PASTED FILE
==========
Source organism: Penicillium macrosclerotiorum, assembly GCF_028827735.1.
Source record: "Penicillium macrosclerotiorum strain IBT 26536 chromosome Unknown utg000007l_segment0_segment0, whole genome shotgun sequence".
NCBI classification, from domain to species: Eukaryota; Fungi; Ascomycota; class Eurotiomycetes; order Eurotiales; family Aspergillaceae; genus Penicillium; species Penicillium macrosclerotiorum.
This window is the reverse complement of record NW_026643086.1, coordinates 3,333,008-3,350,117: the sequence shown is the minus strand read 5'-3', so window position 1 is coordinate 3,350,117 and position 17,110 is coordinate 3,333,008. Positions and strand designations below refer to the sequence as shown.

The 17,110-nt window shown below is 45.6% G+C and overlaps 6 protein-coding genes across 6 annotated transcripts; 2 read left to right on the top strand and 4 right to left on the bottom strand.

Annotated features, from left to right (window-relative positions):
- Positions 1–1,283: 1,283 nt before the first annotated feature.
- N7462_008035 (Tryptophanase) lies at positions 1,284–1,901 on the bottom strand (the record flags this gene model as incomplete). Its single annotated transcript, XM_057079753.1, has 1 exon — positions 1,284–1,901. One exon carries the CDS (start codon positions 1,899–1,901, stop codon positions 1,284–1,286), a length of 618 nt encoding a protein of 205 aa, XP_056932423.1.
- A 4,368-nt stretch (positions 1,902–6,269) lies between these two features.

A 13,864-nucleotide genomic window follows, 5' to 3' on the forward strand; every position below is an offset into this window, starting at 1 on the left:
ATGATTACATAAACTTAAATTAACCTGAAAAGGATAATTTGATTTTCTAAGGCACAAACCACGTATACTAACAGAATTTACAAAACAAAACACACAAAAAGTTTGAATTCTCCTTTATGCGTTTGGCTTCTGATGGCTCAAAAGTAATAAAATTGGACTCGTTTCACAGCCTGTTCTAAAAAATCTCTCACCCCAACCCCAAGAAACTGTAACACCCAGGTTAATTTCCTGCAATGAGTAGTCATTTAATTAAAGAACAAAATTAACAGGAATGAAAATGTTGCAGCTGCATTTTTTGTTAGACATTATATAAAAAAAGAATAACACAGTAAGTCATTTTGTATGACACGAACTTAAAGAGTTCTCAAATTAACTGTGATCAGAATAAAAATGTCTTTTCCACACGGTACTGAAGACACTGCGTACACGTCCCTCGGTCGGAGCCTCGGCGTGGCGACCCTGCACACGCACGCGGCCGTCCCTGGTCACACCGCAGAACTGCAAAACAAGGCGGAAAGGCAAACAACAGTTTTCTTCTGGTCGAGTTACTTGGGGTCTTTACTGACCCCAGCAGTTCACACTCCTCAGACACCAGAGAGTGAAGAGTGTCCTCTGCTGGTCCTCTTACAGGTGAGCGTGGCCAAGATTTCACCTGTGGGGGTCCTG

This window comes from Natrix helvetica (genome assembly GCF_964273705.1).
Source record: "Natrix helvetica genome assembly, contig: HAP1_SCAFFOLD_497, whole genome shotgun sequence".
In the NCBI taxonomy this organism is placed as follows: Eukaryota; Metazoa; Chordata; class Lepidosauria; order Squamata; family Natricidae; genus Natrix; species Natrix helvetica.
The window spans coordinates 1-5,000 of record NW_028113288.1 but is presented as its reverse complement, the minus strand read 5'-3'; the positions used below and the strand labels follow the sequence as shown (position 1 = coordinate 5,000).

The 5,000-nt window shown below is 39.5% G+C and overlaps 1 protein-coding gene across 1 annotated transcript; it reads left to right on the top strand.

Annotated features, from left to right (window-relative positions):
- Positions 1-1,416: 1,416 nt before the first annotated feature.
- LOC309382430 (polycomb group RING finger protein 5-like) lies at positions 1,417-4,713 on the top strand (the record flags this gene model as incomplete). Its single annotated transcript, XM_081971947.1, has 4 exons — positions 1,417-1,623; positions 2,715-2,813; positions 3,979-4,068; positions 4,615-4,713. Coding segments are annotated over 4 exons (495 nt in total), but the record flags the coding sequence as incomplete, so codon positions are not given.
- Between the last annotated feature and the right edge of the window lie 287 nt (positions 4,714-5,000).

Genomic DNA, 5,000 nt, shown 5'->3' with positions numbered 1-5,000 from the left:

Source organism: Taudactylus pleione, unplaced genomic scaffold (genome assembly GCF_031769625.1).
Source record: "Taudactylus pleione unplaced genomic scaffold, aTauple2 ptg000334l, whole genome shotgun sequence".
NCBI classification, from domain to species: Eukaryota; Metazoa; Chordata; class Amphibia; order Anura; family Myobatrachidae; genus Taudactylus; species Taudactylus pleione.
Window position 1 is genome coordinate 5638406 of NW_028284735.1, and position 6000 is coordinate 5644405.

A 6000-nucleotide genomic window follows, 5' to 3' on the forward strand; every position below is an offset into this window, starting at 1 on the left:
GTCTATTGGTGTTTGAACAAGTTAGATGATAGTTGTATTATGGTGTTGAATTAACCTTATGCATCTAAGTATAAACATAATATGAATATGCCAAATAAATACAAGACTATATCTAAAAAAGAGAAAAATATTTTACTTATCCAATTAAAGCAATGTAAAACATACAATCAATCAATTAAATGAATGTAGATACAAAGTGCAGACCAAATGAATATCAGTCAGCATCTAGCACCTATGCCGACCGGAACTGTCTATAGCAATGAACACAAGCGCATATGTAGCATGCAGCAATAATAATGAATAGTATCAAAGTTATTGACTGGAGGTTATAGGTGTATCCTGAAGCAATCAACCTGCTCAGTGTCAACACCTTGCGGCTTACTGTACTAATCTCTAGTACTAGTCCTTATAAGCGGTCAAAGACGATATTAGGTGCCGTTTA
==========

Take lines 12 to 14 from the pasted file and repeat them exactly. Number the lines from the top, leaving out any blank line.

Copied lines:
This window comes from Natrix helvetica (genome assembly GCF_964273705.1).
Source record: "Natrix helvetica genome assembly, contig: HAP1_SCAFFOLD_497, whole genome shotgun sequence".
In the NCBI taxonomy this organism is placed as follows: Eukaryota; Metazoa; Chordata; class Lepidosauria; order Squamata; family Natricidae; genus Natrix; species Natrix helvetica.